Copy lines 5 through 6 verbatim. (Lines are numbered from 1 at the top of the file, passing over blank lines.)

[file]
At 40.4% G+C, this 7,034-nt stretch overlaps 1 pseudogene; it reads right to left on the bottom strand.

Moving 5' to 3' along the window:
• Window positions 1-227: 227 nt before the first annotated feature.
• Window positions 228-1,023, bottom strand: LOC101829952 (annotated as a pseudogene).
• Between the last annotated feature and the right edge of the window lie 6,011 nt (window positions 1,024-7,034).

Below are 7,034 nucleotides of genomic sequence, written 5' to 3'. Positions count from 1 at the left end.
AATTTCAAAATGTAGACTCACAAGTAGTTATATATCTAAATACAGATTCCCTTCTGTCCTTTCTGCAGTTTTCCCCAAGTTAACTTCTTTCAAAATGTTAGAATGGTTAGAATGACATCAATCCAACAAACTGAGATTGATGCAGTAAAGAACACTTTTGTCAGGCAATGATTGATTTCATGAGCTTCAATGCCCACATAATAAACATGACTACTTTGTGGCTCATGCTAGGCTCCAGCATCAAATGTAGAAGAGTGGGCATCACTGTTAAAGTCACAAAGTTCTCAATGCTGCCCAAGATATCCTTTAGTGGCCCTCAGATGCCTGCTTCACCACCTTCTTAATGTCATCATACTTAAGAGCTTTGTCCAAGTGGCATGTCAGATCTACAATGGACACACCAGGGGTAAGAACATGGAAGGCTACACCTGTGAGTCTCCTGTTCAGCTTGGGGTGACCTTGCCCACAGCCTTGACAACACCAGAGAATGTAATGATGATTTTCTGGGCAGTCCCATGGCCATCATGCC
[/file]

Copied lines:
• Between the last annotated feature and the right edge of the window lie 6,011 nt (window positions 1,024-7,034).

Below are 7,034 nucleotides of genomic sequence, written 5' to 3'. Positions count from 1 at the left end.